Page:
So he had thought about it. And he thought I looked good. I was flush with success. More time passed. More pitchers were consumed. More people came. The party moved to a dive bar down the street. It was after midnight when my phone buzzed again. In the spirit of honesty... how averse to being self-destructive are you?
I made a beeline for the grimy two-stall bathroom, checked to make sure I was alone, and then stared at myself in the mirror. The florescent overhead light should have washed me out, but there was color in my cheeks, fire in my eyes. I looked my reflection straight in the eye. "Anna. Don't do this. There will be consequences." (Bathroom-mirror pep talks are common for me when I've been drinking.) My reflection didn't flinch. Intellectually, I understood that the decision I was about to make was a bad one, but I was tired of fighting the past, tired of inoculating myself against life. I locked myself in a stall and waved the white flag. Not that averse. Give me a few hours.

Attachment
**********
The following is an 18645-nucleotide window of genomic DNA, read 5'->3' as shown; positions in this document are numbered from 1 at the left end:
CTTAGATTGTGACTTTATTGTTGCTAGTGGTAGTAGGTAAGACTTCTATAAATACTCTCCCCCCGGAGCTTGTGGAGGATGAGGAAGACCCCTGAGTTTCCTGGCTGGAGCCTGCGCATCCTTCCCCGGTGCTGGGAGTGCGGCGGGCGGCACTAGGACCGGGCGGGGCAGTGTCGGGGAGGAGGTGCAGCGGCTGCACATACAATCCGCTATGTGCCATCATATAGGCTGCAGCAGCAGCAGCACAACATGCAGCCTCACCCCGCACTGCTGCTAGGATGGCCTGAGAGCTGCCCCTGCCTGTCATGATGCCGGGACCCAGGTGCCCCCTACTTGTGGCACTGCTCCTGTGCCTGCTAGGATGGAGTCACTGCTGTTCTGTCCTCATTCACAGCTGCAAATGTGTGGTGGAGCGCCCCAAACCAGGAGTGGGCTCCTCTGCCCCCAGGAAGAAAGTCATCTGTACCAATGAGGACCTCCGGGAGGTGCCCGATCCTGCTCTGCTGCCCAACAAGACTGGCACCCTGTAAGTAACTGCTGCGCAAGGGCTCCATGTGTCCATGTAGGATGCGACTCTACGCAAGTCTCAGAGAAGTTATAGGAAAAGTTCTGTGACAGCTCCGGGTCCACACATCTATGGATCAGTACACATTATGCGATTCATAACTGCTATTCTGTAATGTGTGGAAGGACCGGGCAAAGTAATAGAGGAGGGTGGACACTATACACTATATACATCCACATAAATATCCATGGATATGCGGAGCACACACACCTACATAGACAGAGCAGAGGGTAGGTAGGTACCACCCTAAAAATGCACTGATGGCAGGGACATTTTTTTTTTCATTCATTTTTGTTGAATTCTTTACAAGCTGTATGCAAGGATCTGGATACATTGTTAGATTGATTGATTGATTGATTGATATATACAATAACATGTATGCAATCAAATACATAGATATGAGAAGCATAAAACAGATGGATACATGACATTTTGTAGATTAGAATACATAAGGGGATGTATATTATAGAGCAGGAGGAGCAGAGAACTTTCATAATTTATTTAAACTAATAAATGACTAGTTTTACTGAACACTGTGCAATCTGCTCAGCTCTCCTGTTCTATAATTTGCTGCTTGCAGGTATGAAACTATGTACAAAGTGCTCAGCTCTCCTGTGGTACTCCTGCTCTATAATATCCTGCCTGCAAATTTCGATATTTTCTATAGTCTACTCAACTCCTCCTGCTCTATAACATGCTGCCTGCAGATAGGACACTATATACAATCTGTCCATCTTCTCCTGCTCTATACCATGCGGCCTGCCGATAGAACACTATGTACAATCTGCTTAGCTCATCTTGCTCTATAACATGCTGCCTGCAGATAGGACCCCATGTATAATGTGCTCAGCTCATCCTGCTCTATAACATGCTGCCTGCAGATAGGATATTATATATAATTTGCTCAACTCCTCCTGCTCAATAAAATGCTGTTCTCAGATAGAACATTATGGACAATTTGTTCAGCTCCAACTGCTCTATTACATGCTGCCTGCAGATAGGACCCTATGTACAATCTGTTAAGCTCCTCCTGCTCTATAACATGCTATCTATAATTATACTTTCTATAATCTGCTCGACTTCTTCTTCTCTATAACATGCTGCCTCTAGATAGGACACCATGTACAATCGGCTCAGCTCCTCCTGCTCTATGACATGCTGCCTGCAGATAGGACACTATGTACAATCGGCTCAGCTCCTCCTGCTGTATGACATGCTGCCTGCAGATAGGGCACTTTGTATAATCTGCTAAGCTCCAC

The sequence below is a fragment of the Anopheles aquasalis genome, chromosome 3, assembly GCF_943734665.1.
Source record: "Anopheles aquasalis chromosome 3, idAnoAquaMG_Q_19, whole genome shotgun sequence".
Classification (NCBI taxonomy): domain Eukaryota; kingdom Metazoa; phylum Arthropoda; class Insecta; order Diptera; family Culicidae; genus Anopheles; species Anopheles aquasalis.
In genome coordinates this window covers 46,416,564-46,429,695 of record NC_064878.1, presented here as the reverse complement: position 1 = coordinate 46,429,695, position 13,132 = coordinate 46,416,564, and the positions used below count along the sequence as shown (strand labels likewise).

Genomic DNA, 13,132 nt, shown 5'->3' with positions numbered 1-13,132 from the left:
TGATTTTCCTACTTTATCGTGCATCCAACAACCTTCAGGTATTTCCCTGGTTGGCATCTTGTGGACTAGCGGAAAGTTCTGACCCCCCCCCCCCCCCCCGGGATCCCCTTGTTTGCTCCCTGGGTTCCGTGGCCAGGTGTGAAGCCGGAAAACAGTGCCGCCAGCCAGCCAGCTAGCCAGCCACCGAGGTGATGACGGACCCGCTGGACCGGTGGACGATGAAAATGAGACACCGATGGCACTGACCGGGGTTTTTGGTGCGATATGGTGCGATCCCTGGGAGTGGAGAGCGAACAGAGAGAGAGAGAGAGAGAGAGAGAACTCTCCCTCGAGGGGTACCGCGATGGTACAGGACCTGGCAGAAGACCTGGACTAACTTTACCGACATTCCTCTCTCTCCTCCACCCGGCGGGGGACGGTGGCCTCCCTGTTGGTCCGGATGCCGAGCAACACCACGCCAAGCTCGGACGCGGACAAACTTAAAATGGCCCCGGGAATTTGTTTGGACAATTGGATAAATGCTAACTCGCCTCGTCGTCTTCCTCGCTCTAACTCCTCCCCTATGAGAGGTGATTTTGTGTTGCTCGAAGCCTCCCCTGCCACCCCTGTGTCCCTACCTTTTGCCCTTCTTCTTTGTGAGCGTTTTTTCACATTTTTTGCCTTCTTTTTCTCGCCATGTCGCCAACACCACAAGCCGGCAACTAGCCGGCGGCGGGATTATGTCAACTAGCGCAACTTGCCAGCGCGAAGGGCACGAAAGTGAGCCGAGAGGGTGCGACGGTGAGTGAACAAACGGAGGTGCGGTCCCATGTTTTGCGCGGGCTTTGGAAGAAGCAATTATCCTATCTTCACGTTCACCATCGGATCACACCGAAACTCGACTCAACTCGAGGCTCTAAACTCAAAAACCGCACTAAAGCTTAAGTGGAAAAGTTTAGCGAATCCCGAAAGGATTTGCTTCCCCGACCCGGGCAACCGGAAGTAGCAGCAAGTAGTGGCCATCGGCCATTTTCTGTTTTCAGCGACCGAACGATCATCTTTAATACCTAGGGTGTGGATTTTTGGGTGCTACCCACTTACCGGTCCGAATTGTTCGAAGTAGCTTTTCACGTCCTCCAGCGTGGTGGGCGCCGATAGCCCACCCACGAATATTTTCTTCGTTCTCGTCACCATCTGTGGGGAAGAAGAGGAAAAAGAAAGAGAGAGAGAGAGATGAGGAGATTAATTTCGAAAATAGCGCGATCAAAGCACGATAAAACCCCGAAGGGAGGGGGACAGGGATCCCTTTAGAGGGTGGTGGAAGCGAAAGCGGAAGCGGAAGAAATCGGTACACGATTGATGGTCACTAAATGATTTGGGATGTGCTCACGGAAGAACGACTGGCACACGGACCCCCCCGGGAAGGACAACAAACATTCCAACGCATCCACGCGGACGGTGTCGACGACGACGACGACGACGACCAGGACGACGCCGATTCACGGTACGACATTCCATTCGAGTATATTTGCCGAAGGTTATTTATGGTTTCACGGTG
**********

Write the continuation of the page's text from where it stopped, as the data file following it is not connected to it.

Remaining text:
I only told one other person about my decision, a friend who had made plenty of her own mistakes and would not judge mine. She was on her way home, but told me to wake her up if I needed to crash on her couch. I assured her I wouldn't, and texted him. You still up?
Come pick me up?
I weaved my way to a street corner a discrete distance from the bar, and soon saw his green Honda Civic (formerly our green Honda Civic) slowing as it came toward me. I took a deep breath and climbed in. We kissed awkwardly. "Is this a terrible idea?" I asked.
"Maybe," he said.